Delia took on arranging and conducting duties for “Morada Poesia,” resulting in a basic track performed almost entirely by women including Delia on acoustic piano and Fender Rhodes, Cláudia Niemeyer on electric bass, Teresa Coelho on recorder flute and the near-participation of Pitucha (Helena Madeira) on cello, who was replaced at the last minute by Manoel Filho, an old family friend of Cláudio’s.

    Unlike “Morada Poesia,” which had parts carefully prepared by Delia for every player she had invited to perform on the track, “Marsupial” had no definite arrangement until the day of recording. “Everything was done right on the spot, we just developed ideas, everybody had suggestions and we experimented,” according to both Cláudio and Delia.
    The maestro, arranger, composer and pianist Claudio Dauelsberg, with whom Delia would form the glorious duo Fenix soon afterwards, had just returned from Boston where he graduated from the prestigious Berklee College of Music. He brought with him a Yamaha DX-7 which also proved useful in the studio. The songwriters Paulo Razec and Cado Coelho (Ricardo Le Duque) helped out on backing vocals and also brought along drummer Ubiratan Silva.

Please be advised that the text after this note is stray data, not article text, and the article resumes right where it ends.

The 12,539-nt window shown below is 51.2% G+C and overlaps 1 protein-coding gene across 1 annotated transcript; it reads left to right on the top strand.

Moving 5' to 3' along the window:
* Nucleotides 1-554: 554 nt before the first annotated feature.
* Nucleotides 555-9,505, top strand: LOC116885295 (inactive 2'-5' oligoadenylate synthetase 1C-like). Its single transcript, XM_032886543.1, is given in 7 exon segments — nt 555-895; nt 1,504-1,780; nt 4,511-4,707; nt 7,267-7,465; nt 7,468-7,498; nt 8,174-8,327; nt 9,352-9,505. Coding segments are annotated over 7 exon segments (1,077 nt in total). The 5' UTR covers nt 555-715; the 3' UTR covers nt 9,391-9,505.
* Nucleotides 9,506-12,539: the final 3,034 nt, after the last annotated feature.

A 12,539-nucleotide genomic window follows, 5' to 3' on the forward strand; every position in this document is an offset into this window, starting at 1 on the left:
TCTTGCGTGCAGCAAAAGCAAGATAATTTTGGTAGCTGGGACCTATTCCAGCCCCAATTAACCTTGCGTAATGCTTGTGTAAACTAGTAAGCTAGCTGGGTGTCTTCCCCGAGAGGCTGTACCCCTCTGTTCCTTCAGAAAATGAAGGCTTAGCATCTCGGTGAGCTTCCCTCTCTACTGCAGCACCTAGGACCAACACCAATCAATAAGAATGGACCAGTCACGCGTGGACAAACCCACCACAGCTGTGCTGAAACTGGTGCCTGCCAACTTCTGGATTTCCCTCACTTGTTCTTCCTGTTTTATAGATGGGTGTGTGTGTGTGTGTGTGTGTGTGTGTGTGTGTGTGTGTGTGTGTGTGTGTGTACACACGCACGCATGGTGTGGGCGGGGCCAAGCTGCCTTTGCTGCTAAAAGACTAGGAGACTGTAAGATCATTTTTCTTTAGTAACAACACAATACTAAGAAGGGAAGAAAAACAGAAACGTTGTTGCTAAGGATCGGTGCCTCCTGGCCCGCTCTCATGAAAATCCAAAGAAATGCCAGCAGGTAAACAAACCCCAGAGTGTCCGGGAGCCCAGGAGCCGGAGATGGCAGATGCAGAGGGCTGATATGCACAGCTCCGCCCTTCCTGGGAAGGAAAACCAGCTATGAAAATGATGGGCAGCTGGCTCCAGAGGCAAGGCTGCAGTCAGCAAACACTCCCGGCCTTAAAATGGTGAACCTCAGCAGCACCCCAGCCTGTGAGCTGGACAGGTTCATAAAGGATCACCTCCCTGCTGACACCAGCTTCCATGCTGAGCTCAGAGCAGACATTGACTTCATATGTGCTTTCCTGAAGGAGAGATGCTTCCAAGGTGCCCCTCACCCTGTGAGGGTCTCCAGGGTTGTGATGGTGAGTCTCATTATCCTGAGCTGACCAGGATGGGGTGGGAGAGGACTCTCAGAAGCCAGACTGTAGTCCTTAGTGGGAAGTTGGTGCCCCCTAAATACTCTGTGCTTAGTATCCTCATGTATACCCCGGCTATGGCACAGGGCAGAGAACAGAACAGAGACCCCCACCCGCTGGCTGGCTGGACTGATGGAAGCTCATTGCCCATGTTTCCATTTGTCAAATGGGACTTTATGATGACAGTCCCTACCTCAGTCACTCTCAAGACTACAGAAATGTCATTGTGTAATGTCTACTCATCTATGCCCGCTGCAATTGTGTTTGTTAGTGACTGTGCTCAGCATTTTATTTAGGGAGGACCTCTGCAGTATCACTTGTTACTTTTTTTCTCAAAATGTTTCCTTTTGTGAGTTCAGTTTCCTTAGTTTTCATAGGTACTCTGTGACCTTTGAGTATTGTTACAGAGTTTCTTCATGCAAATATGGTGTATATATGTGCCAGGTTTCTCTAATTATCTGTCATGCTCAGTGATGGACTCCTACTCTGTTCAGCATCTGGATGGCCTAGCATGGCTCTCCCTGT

The cover image (which was graphically enhanced), an uncredited photo by Cláudio’s sister Cristina, was shot at home in the backyard. The final result was never fully approved by Cláudio, who was trying to go for an effect similar to Lô Borges’ 1984 LP Sonho Real, except with zero budget.